With Office 2010, the Visio team has added some nice new features to Visio 2010. One of the new features is the ability to apply rules to a Visio diagram. As a teaser, the team has created some rules for flowcharting and laid the ground work for users to create their own rules.
Fellow Visio MVP David Parker was intrigued with this new feature that he researched it and built on this ground work and created a set of tools to make it easier to take advantage of this new capability within Visio 2010. There was enough material there for a book. In fact, he actually wrote the book on it. Currently the book is in the hands of the publishers and when it is released, it has a place on my shelf between my dog eared copies of Graham Wideman’s books and Bonnie Biafore’s Visio Bibles, next to David’s previous book on Data Visualization.
David does an excellent job covering the techniques needed to create rules and provides some good examples on how to create them. Rather than just providing tools, he actually walks you through the creation of these tools. He has also created a new website www.VisioRules.com which he plans to use as a clearing house for information and other things about the new rules feature. Currently it is only a place holder, but once it is fully up and running, it will be another website worth bookmarking.
So it sounds like we have a new slogan. It may be that “Dot Net Rocks” but “Visio RULES!”
Visio has a problem with duplex printing.
If you ask for multiple copies while duplex printing, you only get one copy. This is rather annoying, but the problem is not with duplex printing. The issue is with the collate option. You can duplex print a Visio document and request mutiple copies and your document will print the correct number of pages, only if you do not select collate. Of course, the pile of paper generated is useless. What is printed on the front and back of the first piece of paper is two copies of page 1.
There is a knowledge based article http://support.microsoft.com/kb/924114 but that indicates that the issue is that collate is not checked. The only workable solution is to set the copies to 1. Sounds like a Henry Ford answer. You can get any colour you like, as long as it is black. You can print as many copies as you like as long as the number of copies is 1.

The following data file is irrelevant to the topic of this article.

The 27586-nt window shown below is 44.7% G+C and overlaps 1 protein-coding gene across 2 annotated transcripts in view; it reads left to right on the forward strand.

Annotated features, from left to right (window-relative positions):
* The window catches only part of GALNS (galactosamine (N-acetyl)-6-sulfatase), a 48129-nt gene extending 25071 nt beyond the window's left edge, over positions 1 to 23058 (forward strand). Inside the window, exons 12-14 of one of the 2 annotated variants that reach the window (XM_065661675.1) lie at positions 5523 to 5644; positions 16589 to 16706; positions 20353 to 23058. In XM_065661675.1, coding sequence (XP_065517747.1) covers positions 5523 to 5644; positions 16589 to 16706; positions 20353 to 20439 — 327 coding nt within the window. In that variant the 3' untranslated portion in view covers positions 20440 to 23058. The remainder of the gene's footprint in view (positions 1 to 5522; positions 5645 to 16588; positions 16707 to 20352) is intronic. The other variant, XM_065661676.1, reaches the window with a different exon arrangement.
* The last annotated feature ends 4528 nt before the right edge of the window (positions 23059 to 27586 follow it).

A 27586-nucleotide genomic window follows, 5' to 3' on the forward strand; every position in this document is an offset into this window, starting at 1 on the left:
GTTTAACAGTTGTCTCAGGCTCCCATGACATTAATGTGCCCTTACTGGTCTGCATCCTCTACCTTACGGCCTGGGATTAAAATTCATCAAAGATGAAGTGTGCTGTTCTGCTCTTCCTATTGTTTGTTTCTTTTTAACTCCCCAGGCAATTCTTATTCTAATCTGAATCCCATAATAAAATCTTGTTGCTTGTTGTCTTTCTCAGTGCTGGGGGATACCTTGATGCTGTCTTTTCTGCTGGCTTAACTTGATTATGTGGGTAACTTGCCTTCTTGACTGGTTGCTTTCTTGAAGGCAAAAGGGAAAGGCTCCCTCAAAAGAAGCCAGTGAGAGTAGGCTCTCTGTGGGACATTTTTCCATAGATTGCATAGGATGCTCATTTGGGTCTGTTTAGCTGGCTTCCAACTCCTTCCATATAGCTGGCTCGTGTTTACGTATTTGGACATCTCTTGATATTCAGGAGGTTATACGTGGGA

Update: This is fixed in Visio 2010 (almost). Though the printing is correct, it appears that you get an extra page if you duplex a document with an odd number of pages. An even number of pages prints fine with no extra page.
Have you ever wanted to add an area around a group of shapes? For example, you want to identify a group of computers that belong to the draughting department? Simple, you just draw a shape around a group of shapes, but the problem arises when you want to expand or shrink the shape that encloses the group of shapes.
With Visio 2010, is a new concept called containers that will automatically stretch or shrink depending on the shapes contained.
With Office 2007, the main apps introduced the ribbon and with Office 2010, Office introduced the ability to customize the ribbon. Since the ribbon was a major shift in the UI experience, it made sense that only the key apps should “test the waters” and the other apps should wait till the next release. It was basically a “too many cooks spoil the broth” scenerio.
With Visio 2010, Visio acquired the Ribbon AND ribbon customization. One problem with menus in Visio 2007 was their placement was not optomized and it was possible to leave gaps. So the introduction of the ribbon meant a better placement of the buttons and only displaying the relevant ones. (Of course, relevancy is subject to interpretation)
With the introduction of the ribbon, there were some major changes in the UI. One noticable one is the removal of the “Use Developer Mode” checkbox in the Options menu. The user can now directly customize the ribbon to enable the buttons that were added by the old “Use Developer Mode” option checkbox.
There is an alternate way to get to code. On the View tab, the last group is Macros. You can then access or create VBA macros.